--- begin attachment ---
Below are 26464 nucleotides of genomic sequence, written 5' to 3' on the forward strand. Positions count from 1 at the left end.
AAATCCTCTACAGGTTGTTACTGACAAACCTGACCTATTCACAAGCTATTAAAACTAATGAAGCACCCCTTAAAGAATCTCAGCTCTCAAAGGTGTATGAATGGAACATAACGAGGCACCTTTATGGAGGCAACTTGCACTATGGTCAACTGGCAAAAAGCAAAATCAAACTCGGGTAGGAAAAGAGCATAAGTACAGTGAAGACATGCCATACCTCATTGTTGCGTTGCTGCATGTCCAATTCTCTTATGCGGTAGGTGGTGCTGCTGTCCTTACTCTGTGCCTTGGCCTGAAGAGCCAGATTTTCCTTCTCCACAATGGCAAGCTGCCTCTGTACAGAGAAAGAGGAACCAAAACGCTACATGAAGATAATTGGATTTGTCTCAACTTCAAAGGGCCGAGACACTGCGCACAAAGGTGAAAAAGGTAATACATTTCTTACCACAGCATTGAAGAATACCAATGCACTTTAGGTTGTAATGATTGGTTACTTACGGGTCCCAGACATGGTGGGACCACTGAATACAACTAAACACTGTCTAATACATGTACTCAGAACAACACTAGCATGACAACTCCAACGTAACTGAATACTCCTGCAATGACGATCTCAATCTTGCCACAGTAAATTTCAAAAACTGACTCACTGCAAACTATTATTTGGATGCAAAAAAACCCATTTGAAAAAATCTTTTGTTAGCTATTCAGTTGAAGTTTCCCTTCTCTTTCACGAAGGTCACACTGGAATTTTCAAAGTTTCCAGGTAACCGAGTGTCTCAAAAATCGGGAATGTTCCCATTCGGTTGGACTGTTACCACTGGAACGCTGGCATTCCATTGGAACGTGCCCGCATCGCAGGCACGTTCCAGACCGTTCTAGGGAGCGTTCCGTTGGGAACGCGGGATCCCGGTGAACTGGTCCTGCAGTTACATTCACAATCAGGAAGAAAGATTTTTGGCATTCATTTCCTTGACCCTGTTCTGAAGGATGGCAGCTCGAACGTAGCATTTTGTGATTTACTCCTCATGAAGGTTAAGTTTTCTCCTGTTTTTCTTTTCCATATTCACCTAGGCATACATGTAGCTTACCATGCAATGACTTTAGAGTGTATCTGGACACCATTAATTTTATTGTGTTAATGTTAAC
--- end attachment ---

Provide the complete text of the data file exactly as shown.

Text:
Below are 26464 nucleotides of genomic sequence, written 5' to 3' on the forward strand. Positions count from 1 at the left end.
AAATCCTCTACAGGTTGTTACTGACAAACCTGACCTATTCACAAGCTATTAAAACTAATGAAGCACCCCTTAAAGAATCTCAGCTCTCAAAGGTGTATGAATGGAACATAACGAGGCACCTTTATGGAGGCAACTTGCACTATGGTCAACTGGCAAAAAGCAAAATCAAACTCGGGTAGGAAAAGAGCATAAGTACAGTGAAGACATGCCATACCTCATTGTTGCGTTGCTGCATGTCCAATTCTCTTATGCGGTAGGTGGTGCTGCTGTCCTTACTCTGTGCCTTGGCCTGAAGAGCCAGATTTTCCTTCTCCACAATGGCAAGCTGCCTCTGTACAGAGAAAGAGGAACCAAAACGCTACATGAAGATAATTGGATTTGTCTCAACTTCAAAGGGCCGAGACACTGCGCACAAAGGTGAAAAAGGTAATACATTTCTTACCACAGCATTGAAGAATACCAATGCACTTTAGGTTGTAATGATTGGTTACTTACGGGTCCCAGACATGGTGGGACCACTGAATACAACTAAACACTGTCTAATACATGTACTCAGAACAACACTAGCATGACAACTCCAACGTAACTGAATACTCCTGCAATGACGATCTCAATCTTGCCACAGTAAATTTCAAAAACTGACTCACTGCAAACTATTATTTGGATGCAAAAAAACCCATTTGAAAAAATCTTTTGTTAGCTATTCAGTTGAAGTTTCCCTTCTCTTTCACGAAGGTCACACTGGAATTTTCAAAGTTTCCAGGTAACCGAGTGTCTCAAAAATCGGGAATGTTCCCATTCGGTTGGACTGTTACCACTGGAACGCTGGCATTCCATTGGAACGTGCCCGCATCGCAGGCACGTTCCAGACCGTTCTAGGGAGCGTTCCGTTGGGAACGCGGGATCCCGGTGAACTGGTCCTGCAGTTACATTCACAATCAGGAAGAAAGATTTTTGGCATTCATTTCCTTGACCCTGTTCTGAAGGATGGCAGCTCGAACGTAGCATTTTGTGATTTACTCCTCATGAAGGTTAAGTTTTCTCCTGTTTTTCTTTTCCATATTCACCTAGGCATACATGTAGCTTACCATGCAATGACTTTAGAGTGTATCTGGACACCATTAATTTTATTGTGTTAATGTTAAC